December 4, 2010

Homeless dogs find homes

By The Spokesman-Review
Colin Mulvany photo

A SpokAnimal officer has checked on the dogs that are living in this car on East Hartson. The agency has offered to help find homes for them.
(Full-size photo)

Eight homeless hounds are no longer living in a broken-down Toyota Corolla.

Five of the dogs were adopted early Saturday, after a story about them appeared on the front page of The Spokesman-Review. The remaining three were taken to the SpokAnimal C.A.R.E. shelter, which will keep them temporarily.

“We got rid of quite a few dogs today,” said the one of the owners, Carl Hair.

He and his wife, Trisha Hair, said a number of concerned residents contacted them after reading about the dogs, which had been living in the sedan for nearly a week. Some offered to adopt dogs, while others wanted to donate food.

“We are glad the dogs are getting warm homes and a safe place,” Trisha Hair said.

The Hairs said getting rid of their “children” was heart breaking. But, they said, they had no other options after losing their Stevens County home in a Nov. 27 fire.

“It’s just something we had to do,” Carl Hair said. “I believe it’s in their best interest.”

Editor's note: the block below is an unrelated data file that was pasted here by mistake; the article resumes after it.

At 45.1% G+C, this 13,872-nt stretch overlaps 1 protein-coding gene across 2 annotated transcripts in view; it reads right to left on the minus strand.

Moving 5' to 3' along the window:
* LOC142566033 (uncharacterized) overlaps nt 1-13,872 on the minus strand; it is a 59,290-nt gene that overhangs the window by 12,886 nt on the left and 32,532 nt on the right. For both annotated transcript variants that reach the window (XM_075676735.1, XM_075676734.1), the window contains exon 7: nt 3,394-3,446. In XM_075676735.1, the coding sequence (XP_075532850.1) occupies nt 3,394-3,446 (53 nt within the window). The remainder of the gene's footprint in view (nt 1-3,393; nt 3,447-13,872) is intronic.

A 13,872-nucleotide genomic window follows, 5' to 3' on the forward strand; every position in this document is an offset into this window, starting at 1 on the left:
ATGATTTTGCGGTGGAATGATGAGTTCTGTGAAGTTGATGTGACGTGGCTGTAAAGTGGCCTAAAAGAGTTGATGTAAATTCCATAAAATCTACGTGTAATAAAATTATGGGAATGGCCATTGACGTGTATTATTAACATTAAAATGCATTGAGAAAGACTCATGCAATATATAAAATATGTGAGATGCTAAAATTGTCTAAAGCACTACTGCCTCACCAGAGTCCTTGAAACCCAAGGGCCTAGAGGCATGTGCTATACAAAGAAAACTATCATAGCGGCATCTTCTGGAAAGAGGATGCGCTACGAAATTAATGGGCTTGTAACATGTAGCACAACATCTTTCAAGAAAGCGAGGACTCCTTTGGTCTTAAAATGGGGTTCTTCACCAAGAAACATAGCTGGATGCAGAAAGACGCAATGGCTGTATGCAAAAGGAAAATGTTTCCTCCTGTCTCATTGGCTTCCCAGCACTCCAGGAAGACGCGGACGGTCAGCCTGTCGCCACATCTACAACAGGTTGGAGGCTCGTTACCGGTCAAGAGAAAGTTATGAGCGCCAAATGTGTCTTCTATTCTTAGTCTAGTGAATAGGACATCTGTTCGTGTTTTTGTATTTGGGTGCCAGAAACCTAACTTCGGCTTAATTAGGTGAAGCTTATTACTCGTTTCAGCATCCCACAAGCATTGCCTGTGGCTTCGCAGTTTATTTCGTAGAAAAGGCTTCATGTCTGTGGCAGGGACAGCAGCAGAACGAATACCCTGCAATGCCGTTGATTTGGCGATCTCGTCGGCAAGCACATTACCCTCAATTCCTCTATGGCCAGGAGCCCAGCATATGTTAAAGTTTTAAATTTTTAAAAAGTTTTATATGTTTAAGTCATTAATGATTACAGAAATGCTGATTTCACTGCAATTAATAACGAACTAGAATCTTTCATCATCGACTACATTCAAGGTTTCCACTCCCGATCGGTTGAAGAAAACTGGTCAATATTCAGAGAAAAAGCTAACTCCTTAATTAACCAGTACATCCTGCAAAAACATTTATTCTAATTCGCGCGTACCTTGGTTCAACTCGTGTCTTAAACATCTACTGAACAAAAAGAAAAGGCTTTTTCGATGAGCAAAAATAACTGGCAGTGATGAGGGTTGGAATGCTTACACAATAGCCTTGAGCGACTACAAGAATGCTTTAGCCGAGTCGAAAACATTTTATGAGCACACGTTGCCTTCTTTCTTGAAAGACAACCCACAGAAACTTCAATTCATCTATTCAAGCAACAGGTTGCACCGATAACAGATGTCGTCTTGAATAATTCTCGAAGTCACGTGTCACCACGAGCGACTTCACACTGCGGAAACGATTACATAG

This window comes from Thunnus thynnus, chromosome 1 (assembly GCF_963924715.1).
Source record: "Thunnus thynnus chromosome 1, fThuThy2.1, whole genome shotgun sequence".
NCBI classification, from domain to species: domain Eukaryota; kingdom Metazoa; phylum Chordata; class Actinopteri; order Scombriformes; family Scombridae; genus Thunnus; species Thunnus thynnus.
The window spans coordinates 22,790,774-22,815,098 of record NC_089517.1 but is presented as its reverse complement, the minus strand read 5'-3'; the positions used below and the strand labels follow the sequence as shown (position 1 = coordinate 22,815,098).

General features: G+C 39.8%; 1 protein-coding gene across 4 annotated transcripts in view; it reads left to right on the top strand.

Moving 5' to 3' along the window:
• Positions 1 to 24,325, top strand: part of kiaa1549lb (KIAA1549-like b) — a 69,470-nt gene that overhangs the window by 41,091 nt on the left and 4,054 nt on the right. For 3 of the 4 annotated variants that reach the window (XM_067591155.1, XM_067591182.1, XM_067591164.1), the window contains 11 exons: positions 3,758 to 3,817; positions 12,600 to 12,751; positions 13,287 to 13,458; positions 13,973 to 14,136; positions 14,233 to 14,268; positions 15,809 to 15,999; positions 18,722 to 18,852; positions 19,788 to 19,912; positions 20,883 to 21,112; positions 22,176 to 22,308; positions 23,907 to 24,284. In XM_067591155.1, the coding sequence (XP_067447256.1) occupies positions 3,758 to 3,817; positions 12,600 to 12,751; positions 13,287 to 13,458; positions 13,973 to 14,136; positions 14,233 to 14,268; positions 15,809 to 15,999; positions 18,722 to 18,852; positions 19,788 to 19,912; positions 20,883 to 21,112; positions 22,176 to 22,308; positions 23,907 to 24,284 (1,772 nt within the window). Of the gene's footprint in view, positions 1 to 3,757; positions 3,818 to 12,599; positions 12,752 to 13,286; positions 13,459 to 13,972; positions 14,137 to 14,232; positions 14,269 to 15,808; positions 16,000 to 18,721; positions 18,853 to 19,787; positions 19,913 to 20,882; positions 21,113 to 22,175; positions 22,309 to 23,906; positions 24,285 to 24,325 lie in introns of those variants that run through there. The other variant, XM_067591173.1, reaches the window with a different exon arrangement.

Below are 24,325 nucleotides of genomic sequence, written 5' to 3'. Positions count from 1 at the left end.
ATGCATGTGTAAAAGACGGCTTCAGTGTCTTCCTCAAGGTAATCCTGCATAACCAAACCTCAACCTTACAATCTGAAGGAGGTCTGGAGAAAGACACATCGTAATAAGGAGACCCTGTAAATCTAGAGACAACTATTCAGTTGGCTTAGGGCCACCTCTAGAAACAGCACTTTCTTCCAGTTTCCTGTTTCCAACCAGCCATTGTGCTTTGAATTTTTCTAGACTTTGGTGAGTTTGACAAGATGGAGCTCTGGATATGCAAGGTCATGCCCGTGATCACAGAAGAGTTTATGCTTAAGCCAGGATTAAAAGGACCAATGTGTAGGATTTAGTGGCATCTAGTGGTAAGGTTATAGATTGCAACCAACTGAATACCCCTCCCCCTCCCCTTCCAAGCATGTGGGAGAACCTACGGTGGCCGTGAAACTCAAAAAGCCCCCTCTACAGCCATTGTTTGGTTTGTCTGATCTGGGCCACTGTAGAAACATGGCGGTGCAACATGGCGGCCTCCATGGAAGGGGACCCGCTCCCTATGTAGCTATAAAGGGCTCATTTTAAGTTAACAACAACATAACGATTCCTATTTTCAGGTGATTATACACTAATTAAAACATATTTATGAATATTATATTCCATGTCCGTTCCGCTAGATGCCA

After five dogs of various breeds and sizes were adopted, SpokAnimal picked up the remaining three dogs Saturday evening. The Hairs, who want to keep their remaining dogs, said the agency will keep them until Monday morning. It’s unclear what will happen after that.

The Hairs said they are grateful for the community’s help.

“Some good has come out of this,” Trisha said.

The couple plans to keep the remaining three dogs, one of which is a registered companion animal to Carl. They are working on getting a vehicle and money to get to South Dakota, where they say they’ve found an inexpensive house to buy.

In the meantime, they’re working with the Red Cross to find shelter in Spokane. But they fear whatever accommodations are made for them won’t welcome their remaining dogs.

The Hairs had 11 dogs when their home burned, but found homes for three of them before coming to Spokane.

“My dogs are safe,” Trisha said. “That’s the main concern right now.”

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